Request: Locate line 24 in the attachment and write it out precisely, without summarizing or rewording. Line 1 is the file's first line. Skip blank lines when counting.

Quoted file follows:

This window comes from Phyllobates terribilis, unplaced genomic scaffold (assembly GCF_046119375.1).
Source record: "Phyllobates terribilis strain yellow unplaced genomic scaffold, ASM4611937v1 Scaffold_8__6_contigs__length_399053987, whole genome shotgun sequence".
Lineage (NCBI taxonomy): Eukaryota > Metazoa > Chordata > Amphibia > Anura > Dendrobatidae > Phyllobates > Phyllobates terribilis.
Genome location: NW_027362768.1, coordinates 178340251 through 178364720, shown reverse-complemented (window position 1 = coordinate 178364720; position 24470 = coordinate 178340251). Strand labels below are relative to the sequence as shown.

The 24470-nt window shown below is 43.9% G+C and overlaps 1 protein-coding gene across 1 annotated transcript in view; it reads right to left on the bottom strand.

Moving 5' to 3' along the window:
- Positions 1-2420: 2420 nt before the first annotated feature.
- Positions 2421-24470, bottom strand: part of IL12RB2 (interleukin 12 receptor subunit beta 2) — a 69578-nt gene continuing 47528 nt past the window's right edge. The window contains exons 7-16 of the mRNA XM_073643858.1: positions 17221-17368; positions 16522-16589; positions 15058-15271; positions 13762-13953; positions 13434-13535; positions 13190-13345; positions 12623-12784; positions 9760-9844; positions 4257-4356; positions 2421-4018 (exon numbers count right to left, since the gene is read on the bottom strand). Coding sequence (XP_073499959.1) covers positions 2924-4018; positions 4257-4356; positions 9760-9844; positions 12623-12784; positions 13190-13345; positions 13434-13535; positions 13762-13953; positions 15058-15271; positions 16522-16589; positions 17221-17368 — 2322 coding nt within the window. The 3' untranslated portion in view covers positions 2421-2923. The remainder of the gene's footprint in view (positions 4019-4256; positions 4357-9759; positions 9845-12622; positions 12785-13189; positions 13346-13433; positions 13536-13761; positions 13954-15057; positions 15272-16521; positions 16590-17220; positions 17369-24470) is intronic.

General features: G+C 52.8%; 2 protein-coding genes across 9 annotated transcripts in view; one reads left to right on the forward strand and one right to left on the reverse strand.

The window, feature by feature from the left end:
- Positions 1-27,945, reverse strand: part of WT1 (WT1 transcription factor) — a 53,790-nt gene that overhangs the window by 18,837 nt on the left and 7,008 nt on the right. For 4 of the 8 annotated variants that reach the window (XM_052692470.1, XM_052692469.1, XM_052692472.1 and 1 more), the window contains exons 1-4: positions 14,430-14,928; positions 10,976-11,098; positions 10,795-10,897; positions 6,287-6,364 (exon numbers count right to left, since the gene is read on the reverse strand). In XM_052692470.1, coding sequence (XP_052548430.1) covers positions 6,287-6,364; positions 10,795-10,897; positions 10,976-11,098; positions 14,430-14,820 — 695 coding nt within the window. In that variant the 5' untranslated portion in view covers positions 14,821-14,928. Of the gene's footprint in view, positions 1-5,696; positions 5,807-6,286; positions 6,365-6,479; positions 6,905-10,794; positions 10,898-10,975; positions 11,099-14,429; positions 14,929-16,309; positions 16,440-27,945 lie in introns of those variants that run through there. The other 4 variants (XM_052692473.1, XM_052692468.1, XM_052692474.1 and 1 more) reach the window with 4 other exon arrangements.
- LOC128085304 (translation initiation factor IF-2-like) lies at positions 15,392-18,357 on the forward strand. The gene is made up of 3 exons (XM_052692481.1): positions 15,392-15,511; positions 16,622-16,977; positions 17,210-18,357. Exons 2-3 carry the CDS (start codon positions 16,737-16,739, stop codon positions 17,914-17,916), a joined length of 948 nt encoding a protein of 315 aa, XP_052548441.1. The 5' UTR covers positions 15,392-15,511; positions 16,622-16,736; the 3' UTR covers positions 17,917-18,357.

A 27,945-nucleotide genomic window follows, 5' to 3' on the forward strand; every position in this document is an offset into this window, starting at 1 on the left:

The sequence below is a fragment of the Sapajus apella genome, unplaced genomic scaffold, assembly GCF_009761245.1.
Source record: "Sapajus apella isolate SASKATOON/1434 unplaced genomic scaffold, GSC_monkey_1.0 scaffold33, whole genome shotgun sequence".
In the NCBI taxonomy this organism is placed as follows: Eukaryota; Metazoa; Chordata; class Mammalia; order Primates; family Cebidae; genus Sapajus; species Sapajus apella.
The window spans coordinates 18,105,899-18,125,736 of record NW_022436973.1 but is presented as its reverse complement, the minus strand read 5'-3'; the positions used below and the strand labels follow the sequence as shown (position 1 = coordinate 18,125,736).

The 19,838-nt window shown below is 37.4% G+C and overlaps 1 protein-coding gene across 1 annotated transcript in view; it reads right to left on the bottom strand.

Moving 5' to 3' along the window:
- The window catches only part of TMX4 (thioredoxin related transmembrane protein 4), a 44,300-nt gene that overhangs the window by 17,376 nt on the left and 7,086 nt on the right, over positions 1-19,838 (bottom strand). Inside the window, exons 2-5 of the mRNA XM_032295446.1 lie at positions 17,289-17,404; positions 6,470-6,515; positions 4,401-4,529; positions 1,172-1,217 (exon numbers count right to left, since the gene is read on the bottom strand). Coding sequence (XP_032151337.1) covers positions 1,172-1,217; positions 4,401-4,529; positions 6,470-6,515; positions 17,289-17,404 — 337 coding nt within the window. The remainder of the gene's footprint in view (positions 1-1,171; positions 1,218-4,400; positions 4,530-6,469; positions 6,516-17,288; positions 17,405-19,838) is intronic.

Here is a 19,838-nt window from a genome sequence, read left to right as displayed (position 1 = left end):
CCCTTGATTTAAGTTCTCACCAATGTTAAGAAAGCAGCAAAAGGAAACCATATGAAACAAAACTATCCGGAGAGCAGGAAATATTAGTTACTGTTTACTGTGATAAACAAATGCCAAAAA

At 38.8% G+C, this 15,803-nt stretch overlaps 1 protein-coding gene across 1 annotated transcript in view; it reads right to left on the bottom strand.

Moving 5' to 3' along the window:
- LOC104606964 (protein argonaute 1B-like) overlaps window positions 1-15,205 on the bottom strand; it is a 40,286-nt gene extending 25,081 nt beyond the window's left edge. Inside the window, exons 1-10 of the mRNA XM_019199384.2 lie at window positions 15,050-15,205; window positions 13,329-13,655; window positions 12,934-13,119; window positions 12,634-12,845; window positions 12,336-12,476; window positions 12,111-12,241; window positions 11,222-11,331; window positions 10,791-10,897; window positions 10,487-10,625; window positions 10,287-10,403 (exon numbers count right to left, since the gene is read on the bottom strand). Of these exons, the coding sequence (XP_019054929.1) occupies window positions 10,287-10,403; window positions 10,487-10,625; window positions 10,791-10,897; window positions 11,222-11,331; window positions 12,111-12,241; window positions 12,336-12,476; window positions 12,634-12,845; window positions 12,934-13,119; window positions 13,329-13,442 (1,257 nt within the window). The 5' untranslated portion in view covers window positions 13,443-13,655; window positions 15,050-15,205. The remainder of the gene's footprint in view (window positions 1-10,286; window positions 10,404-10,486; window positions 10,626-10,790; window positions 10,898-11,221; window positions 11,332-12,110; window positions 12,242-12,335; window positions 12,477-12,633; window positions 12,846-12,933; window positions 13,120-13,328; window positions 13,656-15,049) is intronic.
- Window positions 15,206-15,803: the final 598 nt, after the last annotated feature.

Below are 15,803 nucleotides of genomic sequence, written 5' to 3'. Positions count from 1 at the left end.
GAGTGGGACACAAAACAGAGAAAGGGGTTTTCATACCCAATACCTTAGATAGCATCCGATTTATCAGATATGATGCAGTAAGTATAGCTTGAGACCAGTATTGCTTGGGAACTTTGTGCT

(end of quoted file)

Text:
Moving 5' to 3' along the window: